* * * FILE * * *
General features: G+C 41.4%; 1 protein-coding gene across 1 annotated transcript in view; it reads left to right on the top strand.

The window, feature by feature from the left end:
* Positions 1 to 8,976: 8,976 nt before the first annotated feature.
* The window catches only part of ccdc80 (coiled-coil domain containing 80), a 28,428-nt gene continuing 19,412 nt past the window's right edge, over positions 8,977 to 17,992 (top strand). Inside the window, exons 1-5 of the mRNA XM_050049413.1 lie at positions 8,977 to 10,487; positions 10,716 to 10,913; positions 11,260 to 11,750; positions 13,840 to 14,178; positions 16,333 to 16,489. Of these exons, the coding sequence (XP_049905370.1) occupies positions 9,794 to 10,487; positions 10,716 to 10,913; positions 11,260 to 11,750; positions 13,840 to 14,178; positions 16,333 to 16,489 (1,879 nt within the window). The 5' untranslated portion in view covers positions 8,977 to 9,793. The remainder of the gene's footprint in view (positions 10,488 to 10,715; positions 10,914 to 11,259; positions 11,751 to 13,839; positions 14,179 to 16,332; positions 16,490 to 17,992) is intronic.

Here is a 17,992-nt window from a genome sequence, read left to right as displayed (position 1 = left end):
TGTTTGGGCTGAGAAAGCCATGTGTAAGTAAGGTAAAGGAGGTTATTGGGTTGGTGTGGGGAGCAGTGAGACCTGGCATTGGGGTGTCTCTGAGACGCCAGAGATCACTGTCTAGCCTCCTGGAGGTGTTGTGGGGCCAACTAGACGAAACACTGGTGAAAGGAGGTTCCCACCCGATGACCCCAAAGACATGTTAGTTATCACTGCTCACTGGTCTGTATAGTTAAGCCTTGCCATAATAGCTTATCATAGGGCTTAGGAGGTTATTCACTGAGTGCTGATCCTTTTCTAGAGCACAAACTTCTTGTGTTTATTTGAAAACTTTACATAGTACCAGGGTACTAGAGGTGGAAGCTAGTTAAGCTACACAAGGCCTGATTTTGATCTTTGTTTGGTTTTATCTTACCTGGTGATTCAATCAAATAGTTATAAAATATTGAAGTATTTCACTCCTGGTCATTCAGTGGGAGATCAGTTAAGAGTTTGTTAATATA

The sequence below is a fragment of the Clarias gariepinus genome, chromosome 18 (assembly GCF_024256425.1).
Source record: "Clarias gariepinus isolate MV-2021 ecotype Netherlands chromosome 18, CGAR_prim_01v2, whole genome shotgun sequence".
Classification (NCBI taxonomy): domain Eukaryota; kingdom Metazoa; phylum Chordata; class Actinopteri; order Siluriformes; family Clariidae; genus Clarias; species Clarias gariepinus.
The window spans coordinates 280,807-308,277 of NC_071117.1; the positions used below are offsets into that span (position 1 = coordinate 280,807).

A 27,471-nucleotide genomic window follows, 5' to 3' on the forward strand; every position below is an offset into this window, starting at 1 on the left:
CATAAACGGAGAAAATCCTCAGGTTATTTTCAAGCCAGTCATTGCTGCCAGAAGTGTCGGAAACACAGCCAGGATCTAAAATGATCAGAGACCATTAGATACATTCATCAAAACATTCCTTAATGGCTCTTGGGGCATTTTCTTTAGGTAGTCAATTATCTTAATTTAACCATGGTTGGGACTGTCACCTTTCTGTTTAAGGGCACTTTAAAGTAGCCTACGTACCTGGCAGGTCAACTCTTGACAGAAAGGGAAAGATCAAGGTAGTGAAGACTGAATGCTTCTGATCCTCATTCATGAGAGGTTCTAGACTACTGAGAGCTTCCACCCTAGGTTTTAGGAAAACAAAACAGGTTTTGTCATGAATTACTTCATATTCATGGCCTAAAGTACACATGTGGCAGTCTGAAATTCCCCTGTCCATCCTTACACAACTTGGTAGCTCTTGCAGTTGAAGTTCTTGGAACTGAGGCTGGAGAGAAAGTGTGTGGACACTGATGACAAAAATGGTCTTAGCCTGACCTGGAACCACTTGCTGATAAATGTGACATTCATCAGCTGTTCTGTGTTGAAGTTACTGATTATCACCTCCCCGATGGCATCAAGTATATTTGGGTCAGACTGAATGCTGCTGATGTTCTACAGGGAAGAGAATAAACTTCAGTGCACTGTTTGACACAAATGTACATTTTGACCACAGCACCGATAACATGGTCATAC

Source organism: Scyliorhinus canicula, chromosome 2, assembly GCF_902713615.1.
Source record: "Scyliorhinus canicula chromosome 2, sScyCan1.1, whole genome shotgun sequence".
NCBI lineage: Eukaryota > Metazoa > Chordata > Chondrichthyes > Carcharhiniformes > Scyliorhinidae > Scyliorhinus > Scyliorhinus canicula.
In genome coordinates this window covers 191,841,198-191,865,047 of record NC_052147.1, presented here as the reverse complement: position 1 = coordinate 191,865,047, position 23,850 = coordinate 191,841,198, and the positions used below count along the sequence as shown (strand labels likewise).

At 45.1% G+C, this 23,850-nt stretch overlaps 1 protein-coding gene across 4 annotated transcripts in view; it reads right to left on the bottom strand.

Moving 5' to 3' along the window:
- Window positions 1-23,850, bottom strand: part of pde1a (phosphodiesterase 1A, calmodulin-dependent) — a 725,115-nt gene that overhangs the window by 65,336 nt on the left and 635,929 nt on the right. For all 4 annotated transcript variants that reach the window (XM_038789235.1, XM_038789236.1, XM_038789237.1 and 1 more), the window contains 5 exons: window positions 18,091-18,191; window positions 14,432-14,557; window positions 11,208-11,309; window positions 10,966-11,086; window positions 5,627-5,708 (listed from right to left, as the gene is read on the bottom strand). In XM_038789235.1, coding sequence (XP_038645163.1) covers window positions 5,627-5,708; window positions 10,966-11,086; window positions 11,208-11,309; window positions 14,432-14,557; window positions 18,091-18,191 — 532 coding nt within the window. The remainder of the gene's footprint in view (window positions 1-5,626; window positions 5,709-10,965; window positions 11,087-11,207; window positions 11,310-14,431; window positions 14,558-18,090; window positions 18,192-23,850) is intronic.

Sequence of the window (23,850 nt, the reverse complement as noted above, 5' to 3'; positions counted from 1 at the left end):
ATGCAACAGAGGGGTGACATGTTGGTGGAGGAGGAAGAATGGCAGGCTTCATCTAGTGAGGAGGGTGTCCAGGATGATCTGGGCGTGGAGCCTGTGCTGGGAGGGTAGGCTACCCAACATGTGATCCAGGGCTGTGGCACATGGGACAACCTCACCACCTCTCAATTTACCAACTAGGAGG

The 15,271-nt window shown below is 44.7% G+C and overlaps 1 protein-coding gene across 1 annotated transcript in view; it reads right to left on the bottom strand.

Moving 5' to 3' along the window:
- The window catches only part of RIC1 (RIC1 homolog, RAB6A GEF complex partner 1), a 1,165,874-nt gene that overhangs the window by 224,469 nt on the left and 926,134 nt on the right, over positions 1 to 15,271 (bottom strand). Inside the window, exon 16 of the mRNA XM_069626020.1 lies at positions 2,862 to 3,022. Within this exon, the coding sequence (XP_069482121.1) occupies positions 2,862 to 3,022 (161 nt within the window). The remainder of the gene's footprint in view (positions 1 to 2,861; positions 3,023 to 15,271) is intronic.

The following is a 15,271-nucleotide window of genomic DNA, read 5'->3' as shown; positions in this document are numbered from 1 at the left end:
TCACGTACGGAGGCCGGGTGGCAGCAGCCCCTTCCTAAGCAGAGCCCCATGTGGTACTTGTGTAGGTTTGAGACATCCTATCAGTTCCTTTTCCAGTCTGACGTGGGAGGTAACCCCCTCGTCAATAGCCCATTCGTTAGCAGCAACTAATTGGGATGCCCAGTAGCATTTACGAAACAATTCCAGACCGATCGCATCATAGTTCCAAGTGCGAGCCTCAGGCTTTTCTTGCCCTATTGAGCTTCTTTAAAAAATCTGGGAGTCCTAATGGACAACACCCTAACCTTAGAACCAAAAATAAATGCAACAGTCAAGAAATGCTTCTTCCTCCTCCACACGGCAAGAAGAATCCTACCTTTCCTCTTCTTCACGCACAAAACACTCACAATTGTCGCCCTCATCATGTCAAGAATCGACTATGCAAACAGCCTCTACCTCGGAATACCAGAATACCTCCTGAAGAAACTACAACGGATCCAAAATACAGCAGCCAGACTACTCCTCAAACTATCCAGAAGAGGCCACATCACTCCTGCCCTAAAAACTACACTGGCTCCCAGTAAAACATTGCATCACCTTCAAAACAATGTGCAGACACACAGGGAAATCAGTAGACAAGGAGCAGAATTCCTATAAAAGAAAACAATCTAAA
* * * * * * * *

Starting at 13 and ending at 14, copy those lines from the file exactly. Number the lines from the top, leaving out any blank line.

Source organism: Scyliorhinus canicula, chromosome 2, assembly GCF_902713615.1.
Source record: "Scyliorhinus canicula chromosome 2, sScyCan1.1, whole genome shotgun sequence".